Second Childhoods

From its beginnings, science fiction (bastard offspring of fantasy) has exerted a vulgar appeal. Some of its proponents have never shied away from this and, if anything, have celebrated the intelligent child's outlook, as witness the career of Ray Bradbury. The majority of science-fiction writers have grown into an awkward adolescence in which conquering the universe provides an uneasy substitute for sexual identity and the avoidance of bankruptcy—a constant theme of Barry Malzberg. But there remain a surly few who refuse to settle for anything less than full maturity, that sterile condition where senility must ultimately replace the sense of wonder. Such apostasy has been the theme of Thomas M. Disch for some time: his goal is not to leave but to reform the genre.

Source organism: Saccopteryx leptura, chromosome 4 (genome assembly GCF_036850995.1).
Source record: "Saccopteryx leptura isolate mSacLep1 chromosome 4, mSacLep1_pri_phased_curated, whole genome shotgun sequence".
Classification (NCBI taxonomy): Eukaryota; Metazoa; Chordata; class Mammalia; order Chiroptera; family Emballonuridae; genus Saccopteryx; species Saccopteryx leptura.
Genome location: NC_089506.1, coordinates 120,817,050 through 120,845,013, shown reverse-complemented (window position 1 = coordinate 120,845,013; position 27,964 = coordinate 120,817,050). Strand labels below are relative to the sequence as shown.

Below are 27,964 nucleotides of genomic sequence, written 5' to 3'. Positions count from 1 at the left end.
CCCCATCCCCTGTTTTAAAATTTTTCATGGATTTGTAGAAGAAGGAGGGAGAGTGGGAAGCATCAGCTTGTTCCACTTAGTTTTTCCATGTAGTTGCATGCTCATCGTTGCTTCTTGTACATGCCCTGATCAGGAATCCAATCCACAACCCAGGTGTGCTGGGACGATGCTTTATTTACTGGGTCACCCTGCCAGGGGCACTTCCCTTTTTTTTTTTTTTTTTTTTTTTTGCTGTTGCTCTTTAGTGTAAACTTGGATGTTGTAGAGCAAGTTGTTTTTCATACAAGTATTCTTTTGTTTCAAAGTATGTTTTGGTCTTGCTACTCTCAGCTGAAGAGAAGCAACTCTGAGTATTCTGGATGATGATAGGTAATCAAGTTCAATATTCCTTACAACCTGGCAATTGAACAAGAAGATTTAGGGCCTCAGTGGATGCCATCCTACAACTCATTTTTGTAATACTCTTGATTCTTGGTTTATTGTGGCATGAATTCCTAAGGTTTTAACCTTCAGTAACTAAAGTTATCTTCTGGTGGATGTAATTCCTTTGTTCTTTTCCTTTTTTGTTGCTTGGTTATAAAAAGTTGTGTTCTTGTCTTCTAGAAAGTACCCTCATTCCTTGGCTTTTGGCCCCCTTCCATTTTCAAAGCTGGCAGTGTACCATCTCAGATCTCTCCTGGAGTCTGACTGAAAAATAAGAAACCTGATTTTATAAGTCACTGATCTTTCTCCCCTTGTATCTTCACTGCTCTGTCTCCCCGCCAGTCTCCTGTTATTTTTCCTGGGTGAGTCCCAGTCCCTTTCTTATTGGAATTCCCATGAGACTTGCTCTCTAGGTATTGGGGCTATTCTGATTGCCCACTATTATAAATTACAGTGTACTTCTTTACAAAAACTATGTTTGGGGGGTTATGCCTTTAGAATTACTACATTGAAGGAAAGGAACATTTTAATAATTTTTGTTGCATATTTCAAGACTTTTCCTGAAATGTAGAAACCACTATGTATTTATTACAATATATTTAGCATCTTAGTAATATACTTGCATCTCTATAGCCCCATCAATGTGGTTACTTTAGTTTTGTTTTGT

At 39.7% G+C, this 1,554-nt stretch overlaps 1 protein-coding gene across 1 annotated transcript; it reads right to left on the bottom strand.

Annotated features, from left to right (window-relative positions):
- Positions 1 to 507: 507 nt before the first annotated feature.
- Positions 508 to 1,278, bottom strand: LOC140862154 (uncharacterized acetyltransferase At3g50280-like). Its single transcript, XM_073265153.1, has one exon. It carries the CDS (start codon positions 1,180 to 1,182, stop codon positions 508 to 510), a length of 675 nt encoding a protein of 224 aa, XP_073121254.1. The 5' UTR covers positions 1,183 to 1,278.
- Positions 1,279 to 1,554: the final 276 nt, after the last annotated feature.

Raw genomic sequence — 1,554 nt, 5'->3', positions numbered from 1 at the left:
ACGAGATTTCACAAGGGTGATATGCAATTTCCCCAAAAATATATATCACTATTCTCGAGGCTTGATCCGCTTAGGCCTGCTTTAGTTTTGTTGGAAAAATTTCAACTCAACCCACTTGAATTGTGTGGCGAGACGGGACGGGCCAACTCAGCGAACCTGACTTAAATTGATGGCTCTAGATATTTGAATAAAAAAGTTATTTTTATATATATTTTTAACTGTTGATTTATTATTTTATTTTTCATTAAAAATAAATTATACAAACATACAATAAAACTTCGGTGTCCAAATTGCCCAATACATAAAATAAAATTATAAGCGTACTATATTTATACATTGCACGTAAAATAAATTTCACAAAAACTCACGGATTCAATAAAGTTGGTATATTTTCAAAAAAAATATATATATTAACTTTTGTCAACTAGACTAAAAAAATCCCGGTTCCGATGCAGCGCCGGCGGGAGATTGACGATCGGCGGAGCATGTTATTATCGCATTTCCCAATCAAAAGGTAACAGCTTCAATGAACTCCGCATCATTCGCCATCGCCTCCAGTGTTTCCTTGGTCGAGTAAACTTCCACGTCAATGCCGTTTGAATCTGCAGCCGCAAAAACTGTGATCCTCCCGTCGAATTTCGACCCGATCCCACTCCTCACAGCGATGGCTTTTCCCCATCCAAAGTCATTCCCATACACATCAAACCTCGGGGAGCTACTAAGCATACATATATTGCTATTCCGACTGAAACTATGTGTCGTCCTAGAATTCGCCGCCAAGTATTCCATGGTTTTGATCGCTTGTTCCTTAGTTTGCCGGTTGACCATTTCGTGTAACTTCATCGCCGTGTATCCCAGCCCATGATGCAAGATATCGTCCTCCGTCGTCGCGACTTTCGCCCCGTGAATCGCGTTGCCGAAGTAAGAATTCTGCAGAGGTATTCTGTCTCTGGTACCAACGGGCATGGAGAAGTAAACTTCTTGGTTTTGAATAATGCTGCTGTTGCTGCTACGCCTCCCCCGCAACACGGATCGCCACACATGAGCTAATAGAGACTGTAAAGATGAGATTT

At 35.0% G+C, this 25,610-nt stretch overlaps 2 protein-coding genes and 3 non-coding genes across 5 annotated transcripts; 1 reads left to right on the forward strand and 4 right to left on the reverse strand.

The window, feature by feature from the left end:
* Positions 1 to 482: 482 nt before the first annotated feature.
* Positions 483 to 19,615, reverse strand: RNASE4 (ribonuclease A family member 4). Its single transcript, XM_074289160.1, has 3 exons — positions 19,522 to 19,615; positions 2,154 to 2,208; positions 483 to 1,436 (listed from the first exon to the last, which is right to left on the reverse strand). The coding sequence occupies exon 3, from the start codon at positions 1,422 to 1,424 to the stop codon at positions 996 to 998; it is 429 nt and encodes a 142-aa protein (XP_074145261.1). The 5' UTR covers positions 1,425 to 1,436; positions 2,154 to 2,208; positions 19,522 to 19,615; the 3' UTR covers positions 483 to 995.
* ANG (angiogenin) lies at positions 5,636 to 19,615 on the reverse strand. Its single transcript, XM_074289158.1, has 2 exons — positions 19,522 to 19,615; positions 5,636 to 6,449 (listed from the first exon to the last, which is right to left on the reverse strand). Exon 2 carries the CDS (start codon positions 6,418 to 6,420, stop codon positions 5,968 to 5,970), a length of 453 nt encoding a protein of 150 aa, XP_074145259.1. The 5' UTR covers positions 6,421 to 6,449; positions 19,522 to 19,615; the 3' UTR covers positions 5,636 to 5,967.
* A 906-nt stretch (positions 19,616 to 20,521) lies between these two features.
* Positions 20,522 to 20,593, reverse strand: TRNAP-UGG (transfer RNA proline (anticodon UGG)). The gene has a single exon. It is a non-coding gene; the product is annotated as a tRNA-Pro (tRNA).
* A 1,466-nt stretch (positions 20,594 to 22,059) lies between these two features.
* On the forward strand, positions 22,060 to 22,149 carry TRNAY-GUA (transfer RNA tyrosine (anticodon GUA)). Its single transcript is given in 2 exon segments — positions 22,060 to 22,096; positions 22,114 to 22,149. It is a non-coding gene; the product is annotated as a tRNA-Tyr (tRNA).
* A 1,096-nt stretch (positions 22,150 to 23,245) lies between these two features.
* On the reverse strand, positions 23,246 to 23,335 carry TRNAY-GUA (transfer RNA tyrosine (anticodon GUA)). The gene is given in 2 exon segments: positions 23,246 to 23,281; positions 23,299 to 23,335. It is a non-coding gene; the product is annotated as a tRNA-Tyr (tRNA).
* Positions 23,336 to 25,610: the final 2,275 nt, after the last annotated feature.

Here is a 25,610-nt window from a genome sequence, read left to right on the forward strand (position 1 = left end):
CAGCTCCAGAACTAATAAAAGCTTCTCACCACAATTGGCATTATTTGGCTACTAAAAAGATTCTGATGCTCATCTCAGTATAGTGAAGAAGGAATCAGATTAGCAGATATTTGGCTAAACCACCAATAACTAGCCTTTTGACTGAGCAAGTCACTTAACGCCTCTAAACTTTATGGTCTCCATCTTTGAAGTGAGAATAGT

Dark Verses & Light is a poetry collection that carries an endorsement by Thomas Fleming, who identifies Disch's writing as "irreverent with a satire that is savage in its restraint." Neighboring Lives is a novel about 19th-century writers, intellectuals, and artists back when it meant something to live in Chelsea. The M.D. is a horror novel drawing on much fantasy, a little science fiction, and the kitchen sink (or in this case, the scrub basin) to reach the reading audience that really matters: the fans of Stephen King, whose endorsement graces the back cover. Of the three, the most successful happens also to be the most...

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